When finally she met his eyes again, something that wasn’t quite tears glittered in them, making them look distant and aching. She cleared her throat, breath hitching. “She saved my life, Padawan Kirk, and I didn’t even get to say ‘thank you’. That – that doesn’t seem fair.”

Expression pinching without warning, a sob seemed to tear from her throat, hoarse and choking, and digging into Jim’s gut until it was almost a tangible wound. Lifting a hand, he ran his fingers over her hair, the soft spring of curls tangled and sooty. He could imagine her before this, beautiful and exotic, happily working on some computer simulation or other, completely unaware that in a few minutes time her contented bubble would be shattered by dark chaos. By a dark being, who was Force-sensitive but not Jedi, who was willing to use it as a tool for destruction and chaos and their own personal gain – whatever that may be – and not care for the lives of others.

The very idea of that was mind-boggling to him. As an initiate and a padawan, he had learned and come to embrace the tenets that all Jedi adhered to, wishing nothing more than to help maintain the Balance of the Force and help those who couldn’t help themselves. To know that someone attuned to the currents of the Force would wish to disrupt the balance, to act as a cancer – always taking but never giving – made his skin itch with horrible foreboding.

He had never been one to believe in predestination – no matter what certain Knights may preach – and had scoffed at the notion many times during crèche classes. No one controlled James T. Kirk’s destiny or fate or doom or whatever the hell you wanted to call it, thank you very much. He was his own man, human and fallible, and though he was a padawan-in-training, he did not believe that even the Force itself could dictate what lay in store for him unless he allowed it to. But even so, with the Farragut’s shattered hull floating like so much space debris around them, Jim felt as though he were stepping onto a path that had been set in motion decades ago in the Living Force, perhaps even from the moment that he was born. The thought made him grimace, fingers smoothing even faster over Galia’s hair.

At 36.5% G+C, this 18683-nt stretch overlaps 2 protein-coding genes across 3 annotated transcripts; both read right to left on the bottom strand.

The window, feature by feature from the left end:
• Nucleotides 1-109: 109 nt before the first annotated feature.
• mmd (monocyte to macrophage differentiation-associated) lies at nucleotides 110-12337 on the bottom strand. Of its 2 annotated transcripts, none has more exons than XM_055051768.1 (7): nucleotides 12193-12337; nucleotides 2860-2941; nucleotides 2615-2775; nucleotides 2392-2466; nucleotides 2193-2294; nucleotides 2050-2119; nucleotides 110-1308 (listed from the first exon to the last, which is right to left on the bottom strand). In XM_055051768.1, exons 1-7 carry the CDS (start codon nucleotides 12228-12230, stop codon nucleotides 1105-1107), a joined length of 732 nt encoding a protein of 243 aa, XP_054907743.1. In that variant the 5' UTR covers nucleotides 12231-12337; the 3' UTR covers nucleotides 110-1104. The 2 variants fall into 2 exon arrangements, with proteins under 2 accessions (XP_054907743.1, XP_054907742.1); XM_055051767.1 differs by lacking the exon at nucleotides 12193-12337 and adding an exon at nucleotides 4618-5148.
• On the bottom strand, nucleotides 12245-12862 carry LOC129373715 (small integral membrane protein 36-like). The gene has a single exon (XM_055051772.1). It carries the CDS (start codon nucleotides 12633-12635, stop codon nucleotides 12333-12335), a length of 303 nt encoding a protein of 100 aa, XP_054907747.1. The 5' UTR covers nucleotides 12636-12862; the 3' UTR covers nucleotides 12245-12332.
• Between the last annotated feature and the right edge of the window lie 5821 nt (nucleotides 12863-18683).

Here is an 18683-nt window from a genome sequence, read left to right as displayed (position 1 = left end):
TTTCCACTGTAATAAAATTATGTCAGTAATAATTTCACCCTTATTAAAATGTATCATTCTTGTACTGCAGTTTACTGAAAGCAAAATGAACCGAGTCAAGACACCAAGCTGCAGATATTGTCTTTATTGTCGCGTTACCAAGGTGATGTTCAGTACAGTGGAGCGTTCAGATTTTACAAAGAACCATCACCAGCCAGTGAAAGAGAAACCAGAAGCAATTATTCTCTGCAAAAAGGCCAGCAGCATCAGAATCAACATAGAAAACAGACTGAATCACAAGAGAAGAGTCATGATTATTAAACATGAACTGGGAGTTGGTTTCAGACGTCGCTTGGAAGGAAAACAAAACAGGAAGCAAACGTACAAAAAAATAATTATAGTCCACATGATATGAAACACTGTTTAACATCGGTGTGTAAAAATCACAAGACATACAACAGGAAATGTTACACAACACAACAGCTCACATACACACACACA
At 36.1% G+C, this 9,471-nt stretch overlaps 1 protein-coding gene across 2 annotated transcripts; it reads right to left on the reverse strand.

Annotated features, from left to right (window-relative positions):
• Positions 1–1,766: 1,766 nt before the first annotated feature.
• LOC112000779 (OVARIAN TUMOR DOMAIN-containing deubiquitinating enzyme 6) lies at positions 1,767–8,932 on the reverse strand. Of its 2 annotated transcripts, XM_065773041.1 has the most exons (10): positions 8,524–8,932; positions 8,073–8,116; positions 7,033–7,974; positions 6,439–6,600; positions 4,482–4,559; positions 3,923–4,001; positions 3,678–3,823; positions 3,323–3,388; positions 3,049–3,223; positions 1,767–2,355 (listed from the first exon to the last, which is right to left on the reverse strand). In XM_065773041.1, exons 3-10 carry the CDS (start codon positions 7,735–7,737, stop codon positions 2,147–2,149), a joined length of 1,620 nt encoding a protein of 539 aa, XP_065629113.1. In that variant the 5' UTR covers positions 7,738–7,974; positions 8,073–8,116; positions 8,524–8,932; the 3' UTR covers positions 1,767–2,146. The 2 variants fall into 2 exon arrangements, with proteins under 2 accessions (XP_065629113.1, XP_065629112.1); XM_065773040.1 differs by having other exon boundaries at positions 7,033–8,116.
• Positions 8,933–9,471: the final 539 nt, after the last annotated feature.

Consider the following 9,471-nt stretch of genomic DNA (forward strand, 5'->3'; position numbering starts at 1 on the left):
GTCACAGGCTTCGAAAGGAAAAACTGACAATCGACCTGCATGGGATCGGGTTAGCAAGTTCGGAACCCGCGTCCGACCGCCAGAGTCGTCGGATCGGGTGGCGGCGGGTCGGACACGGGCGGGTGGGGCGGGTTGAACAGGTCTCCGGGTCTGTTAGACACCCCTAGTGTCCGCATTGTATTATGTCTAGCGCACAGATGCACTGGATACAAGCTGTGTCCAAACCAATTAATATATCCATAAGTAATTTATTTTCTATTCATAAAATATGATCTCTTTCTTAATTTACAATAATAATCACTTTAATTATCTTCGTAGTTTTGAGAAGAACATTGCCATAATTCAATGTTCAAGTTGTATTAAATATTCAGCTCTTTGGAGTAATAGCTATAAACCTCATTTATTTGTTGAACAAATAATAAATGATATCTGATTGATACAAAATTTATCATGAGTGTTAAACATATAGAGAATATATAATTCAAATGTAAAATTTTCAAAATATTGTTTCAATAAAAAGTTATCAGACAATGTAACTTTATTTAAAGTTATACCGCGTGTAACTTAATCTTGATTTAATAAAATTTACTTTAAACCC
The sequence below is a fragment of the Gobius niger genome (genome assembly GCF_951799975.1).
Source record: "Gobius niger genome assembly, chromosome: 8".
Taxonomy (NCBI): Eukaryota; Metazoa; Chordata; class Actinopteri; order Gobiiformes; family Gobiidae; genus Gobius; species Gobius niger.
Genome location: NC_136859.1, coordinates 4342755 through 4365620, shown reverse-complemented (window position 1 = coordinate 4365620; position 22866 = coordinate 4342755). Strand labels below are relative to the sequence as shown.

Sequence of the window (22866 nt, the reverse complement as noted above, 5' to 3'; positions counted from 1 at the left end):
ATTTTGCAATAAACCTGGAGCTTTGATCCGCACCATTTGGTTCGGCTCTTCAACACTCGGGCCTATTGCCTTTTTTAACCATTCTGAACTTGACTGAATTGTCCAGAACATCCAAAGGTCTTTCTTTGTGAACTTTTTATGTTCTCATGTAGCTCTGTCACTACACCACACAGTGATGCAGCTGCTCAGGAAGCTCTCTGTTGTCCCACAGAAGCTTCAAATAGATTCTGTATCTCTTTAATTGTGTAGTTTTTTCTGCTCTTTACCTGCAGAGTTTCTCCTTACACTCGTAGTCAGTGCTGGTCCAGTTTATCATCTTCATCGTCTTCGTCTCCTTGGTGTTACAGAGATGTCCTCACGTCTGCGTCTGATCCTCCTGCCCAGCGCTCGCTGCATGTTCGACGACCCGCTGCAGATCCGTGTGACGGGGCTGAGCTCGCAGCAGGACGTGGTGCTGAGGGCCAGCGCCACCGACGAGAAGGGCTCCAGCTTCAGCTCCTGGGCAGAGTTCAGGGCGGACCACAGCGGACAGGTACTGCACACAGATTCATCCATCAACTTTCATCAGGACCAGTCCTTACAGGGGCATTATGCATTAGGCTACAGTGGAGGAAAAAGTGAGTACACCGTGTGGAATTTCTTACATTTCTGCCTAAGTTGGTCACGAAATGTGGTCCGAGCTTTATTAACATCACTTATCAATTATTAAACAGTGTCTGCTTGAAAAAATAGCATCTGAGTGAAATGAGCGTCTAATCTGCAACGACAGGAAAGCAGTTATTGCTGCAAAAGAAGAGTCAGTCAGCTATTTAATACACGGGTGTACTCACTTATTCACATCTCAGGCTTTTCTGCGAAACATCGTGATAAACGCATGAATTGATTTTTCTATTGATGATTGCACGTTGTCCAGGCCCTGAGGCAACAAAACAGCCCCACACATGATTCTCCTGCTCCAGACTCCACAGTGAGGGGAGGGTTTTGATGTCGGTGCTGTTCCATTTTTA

“We were going on shore leave soon,” she murmured abruptly, hand sliding from underneath his as she wrapped her arms around her middle, regulation boots scuffing the ground beneath them. “An M-Class planet, just a few parsecs away. Gamma Solarii VI, it…it’s supposed to be…” her breath hitched again. “It’s supposed to be beautiful.”

Hand hovering over tousled curls, Jim froze, a muscle in his jaw twitching. “The Farragut was supposed to take shore leave? On Gamma Solarii VI?”

‘Of all places’, he didn’t say because, really, it didn’t seem appropriate. Fingers curling and pulling away, he let his hand drop to his lap. The stirring of unease, already eddying in his muscles, seemed to coil and wait. This really could not be freaking happening. It just…couldn’t be.

Galia nodded, arms tightening around her midsection. “Yes. There’s a star base near there. We were going to resupply and then dock while we took a week’s shore leave on the planet. They’re so close to one another, it just – it was the right choice – the right place to go. We all thought so.”